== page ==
Simultaneously, Iran is developing a missile to deliver an EMP atomic weapon. Last May, the IAEA reported Iran was working on a new missile warhead, known as Project 111, for its long-range Shabab-3 ballistic missile. The IAEA claims Iran has redesigned the current “Shabab-3 missile re-entry vehicle to accommodate a nuclear warhead.” The Shabab-3 has a range of 1,250 miles and can carry a one-ton payload.
William Graham, President Reagan’s top science adviser and the chairman of the Commission to Assess the Threat to the U.S. from EMP, testified in July 2008 that Tehran has also conducted successful tests to demonstrate that the Shabab-3 could be detonated by remote control at high altitude – that makes it an EMP capable system.
Tehran isn’t limited to the Shabab-3 for an EMP platform, however. Peter Pry, a senior staffer with the EMP commission, testified that Iran has successfully test-fired Scud missiles from a barge in the Caspian Sea which provides Tehran with the capability to target many countries with a short-range EMP capability by launching from a freighter.
Finally, Iranian media has addressed the EMP as a weapon. A 2001 article in Siyasat-e Sefa-I (The Journal of Defense Policy) includes EMP as a part of “terrorist information warfare” and an article published in Iran’s security journal Nashriyeh-e Siasi Nezami in 1999 identified an EMP attack as a way to defeat the U.S.
So what should be done? Secretary of Defense Robert Gates argues Iran is “…not close to a weapon at this point.” Likely, that puts the brakes on any pre-emptive American military strike. But how certain is the secretary?
Two years ago the NIE stated “We assess with high confidence that until fall 2003, Iranian military entities were working under government direction to develop nuclear weapons.” But Leon Panetta, the new Central Intelligence Agency director, believes Tehran has an active weapons program. “I think there is no question that they [Iran] are seeking that [nuclear weapon] capability,” Panetta testified.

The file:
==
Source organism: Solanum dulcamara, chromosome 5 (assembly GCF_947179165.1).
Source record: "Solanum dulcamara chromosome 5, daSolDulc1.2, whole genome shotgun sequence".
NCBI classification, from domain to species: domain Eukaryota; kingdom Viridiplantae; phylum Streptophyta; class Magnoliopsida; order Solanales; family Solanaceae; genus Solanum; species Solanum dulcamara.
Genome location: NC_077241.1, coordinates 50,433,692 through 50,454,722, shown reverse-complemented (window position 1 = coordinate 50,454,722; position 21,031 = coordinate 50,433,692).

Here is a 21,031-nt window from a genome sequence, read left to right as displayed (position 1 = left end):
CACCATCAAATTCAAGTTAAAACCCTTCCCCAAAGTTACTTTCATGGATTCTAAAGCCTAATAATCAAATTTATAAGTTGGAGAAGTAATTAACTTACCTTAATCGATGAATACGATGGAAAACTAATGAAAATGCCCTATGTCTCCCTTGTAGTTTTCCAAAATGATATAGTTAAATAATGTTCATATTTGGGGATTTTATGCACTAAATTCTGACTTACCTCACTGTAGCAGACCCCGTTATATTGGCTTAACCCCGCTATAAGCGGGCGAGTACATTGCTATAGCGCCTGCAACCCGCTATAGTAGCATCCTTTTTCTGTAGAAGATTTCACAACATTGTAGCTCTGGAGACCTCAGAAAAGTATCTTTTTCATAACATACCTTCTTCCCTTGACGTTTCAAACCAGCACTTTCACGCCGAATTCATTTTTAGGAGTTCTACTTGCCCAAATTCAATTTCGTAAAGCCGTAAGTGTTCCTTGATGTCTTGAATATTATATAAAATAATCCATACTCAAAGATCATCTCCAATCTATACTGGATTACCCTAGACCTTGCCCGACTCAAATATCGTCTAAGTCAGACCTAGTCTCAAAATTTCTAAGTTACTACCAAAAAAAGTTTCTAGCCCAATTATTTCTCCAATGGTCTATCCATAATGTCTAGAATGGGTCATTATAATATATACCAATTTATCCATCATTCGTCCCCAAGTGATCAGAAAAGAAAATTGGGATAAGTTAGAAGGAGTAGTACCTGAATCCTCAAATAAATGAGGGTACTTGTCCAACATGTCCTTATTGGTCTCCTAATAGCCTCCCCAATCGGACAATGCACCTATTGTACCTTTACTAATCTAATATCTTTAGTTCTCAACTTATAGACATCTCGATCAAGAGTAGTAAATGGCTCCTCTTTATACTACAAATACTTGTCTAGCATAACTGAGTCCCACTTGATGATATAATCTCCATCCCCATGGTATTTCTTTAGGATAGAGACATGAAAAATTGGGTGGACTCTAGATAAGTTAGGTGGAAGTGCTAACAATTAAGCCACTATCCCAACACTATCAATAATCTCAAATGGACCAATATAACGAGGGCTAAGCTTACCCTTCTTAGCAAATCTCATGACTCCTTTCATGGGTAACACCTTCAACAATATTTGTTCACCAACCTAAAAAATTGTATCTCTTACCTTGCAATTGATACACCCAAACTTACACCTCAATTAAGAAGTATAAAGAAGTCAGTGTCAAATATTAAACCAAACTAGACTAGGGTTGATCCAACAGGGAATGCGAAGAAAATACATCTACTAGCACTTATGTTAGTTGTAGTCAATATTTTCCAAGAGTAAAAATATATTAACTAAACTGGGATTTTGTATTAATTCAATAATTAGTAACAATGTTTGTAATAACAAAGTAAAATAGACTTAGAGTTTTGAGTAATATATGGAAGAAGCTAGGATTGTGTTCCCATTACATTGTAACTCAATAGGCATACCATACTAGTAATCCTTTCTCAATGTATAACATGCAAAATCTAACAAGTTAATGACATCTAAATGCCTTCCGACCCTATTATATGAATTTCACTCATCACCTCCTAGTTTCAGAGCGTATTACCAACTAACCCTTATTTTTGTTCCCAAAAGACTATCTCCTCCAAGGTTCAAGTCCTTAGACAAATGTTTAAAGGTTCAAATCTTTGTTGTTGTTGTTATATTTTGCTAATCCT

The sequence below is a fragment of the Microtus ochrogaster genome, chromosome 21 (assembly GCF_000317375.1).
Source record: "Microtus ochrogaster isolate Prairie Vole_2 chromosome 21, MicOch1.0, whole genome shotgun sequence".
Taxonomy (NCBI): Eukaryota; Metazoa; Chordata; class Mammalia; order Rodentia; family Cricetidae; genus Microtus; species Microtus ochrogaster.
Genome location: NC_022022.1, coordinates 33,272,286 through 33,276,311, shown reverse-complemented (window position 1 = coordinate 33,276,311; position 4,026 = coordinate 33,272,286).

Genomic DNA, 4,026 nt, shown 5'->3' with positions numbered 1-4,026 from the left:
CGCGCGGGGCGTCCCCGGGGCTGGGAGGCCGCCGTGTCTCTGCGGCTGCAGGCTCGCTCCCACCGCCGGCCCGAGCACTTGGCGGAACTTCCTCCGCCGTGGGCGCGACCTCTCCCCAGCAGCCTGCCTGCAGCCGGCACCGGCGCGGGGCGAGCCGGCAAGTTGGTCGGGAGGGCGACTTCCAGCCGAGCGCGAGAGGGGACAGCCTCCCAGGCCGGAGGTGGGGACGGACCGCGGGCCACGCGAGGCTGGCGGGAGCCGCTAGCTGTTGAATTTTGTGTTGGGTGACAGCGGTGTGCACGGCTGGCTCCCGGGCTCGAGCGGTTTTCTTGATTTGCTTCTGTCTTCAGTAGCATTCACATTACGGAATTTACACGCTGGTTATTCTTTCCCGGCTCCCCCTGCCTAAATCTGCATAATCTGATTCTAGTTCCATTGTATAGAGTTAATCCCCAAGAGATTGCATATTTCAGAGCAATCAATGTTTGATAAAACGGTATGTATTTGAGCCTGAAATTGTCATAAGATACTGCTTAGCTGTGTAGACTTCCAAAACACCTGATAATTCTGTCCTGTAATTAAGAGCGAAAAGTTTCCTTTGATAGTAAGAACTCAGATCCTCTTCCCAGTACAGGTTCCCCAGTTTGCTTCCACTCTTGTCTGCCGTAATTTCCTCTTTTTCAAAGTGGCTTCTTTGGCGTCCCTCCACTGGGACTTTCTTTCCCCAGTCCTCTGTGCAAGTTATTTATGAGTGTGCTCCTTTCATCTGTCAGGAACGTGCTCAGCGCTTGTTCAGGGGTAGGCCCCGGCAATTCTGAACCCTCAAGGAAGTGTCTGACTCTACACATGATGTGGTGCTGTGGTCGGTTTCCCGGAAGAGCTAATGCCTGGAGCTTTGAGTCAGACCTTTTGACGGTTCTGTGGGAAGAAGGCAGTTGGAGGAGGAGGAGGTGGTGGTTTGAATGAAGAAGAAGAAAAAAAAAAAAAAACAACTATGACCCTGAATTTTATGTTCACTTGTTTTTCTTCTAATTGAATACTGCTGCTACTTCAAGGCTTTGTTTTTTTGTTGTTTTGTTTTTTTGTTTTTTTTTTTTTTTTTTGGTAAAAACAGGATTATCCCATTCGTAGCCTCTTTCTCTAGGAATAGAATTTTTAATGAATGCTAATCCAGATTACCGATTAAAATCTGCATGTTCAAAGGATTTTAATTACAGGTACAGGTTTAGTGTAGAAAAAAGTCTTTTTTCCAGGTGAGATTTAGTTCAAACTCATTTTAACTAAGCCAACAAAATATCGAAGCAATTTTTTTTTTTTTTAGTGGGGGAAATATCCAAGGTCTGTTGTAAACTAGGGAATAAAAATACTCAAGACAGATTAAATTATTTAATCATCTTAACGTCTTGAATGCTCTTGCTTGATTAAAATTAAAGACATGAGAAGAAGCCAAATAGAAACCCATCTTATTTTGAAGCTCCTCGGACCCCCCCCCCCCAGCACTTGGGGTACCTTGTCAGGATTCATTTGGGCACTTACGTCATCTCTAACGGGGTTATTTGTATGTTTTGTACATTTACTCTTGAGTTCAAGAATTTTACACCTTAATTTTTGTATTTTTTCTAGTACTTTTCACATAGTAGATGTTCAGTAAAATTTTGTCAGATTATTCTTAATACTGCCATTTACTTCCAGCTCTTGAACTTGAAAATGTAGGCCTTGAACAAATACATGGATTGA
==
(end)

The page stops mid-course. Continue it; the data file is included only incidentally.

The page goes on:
Israeli leaders have been warning for years that Iran is dangerously close to crossing the nuclear weapon threshold and Tehran’s consistent incendinary rhetoric – “wipe Israel off the map” – has raised the level of alarm in Jerusalem and Washington.
It appears the Israelis and prime minister-designate Binyamin Netanyahu have already figured out that Iran has crossed the nuclear red line and attack plans are being rehearsed.
Jerusalem has the means to destroy a lot of Iranian real estate. It has a fleet of sophisticated fighters and refueling aircraft which have practiced strikes on mock Iranian nuclear facilities using a variety of bunker buster munitions. Three Israeli Dolphin submarines are equipped with 930-mile capable Popeye sea launched cruise missiles and fighter mounted Popeye turbo cruise missiles provide plenty of stand-off capability. As a last resort, Israel has more than 50 nuclear-capable Jericho-II ballistic missiles that can range all of Iran.
Any Israeli or American pre-emptive strike on Iranian nuclear sites will draw an ugly response. Tehran will try to close the Straits of Hormuz through which 40 percent of the world’s crude oil must pass. It will launch ballistic missiles at Israeli and American targets and it will unleash Hizballah and Hamas, its terrorist proxies, to attack Israeli and American targets in the region and across the globe.
Tehran’s response to being attacked is a predictable consequence of denying the mad mullahs nuclear weapons. The alternative to striking Iran is a Middle East intimidated by an atomic-armed Persian hegemon which will result in a regional arms race or worse.
The facts are frightening enough, but, based on a track record of intelligence failures, it is what we don’t know that is terrifying. Israel and America have been threatened over and over and Iranian actions show that it is not idle rhetoric. It is time to trust that they mean what they say and time to act rather than react after some tragedy. Dispatch the diplomats to deliver the deadline notice and back it up with military action.